EU Wants More Time On South Korea Free Trade Pact

STOCKHOLM (AP) -- The European Union is not yet ready to sign a free-trade agreement with South Korea because there could still be "outstanding questions" from some EU members, Sweden's prime minister said Monday.

South Korea's President Lee Myung-bak had hoped to announce the conclusion of the free-trade talks during a visit to Sweden, which currently holds the rotating six-month EU presidency.

But Swedish Prime Minister Fredrik Reinfeldt suggested some EU capitals were not prepared to OK the agreement, despite a "breakthrough" in talks on Friday.

"When you finalize this kind of agreement with the European Union, we need to also finalize it with our different member countries," Reinfeldt said. "There might still be some outstanding questions, and we need to follow up on them before we could say that it's absolutely all clear and all ready to sign."

Reinfeldt said he had "good hope" to complete the agreement during Sweden's EU presidency.

South Korea and the EU began negotiating the accord to slash tariffs and other barriers to trade in May 2007.

Bilateral trade reached $98.4 billion in 2008. The EU is South Korea's second-largest trading partner after China and its largest foreign investor.

Lee said he was "happy with the results" of his visit to Europe but stopped short of declaring that talks on a free trade deal had been completed.

"I am very much aware that the European Union is composed of 27 individual countries. Dialogue, cooperation and also trying to convince and encourage those members with different views is very important," he said through a translator.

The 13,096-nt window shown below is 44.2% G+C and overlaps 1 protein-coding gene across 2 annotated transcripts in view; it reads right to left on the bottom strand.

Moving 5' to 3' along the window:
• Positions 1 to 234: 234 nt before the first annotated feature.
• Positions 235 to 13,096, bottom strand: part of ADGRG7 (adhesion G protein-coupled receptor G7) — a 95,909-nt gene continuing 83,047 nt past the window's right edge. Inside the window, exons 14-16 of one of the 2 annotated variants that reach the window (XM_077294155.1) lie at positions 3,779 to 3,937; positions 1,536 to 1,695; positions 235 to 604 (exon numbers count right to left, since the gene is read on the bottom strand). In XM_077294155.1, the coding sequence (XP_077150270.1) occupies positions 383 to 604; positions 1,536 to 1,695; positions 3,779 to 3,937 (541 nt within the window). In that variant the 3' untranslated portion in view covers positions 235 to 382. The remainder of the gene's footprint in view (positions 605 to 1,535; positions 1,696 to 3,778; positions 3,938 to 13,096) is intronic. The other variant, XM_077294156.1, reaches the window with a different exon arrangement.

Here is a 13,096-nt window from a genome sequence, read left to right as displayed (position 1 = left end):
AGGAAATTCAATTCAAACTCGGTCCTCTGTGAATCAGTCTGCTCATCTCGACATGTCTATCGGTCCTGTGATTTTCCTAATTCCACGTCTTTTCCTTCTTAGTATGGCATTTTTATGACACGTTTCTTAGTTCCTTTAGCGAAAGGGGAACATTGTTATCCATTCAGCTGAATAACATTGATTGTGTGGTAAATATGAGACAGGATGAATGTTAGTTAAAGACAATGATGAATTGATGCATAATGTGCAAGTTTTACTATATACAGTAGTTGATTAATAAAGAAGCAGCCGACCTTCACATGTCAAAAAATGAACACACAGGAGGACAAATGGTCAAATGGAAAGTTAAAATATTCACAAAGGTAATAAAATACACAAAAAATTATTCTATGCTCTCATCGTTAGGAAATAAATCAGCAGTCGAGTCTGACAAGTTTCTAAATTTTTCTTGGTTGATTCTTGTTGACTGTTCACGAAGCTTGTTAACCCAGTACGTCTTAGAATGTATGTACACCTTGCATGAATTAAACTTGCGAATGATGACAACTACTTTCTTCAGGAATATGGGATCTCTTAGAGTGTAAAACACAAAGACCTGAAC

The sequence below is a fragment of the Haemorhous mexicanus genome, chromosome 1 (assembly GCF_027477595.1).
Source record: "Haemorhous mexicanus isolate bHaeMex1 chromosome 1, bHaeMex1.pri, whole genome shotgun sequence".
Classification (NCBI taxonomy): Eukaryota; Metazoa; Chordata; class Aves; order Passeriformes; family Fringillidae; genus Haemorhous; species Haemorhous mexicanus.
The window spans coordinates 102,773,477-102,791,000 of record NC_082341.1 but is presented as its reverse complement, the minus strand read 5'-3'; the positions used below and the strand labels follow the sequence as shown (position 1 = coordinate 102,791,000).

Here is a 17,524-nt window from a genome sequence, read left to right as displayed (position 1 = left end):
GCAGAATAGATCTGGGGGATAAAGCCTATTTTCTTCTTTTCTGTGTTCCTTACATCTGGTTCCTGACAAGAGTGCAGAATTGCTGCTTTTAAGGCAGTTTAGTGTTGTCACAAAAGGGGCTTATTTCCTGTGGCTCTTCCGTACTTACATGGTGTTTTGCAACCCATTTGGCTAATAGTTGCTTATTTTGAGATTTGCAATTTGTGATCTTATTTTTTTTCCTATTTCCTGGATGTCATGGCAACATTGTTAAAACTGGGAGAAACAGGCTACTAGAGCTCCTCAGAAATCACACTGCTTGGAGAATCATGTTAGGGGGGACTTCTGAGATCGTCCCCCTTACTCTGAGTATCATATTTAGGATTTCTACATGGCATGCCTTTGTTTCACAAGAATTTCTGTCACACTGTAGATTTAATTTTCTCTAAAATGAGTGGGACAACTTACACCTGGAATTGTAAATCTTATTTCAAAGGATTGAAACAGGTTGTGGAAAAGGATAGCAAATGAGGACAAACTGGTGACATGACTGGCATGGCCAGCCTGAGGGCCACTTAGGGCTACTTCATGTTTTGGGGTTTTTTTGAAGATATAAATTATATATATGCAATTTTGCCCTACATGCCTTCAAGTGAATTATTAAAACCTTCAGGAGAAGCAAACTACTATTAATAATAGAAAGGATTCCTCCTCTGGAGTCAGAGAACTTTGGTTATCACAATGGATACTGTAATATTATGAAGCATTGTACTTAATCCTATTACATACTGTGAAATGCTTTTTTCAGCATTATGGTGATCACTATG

Earlier Monday, Lee had told South Koreans in a nationwide radio broadcast that he expected to "declare the conclusion of negotiations."

The talks have dragged out longer than both sides had hoped, however, amid difficulty bridging differences over refunds South Korea pays to local companies for tariffs incurred on imported parts used in exported goods.

Opposition by EU automakers to the deal has also been a sticking point. South Korea enjoys a big surplus in vehicle trade.

South Korea is aggressively pursuing free trade agreements. It reached one with the United States in April 2007, but the deal has since languished in political limbo in both countries and remains unratified.

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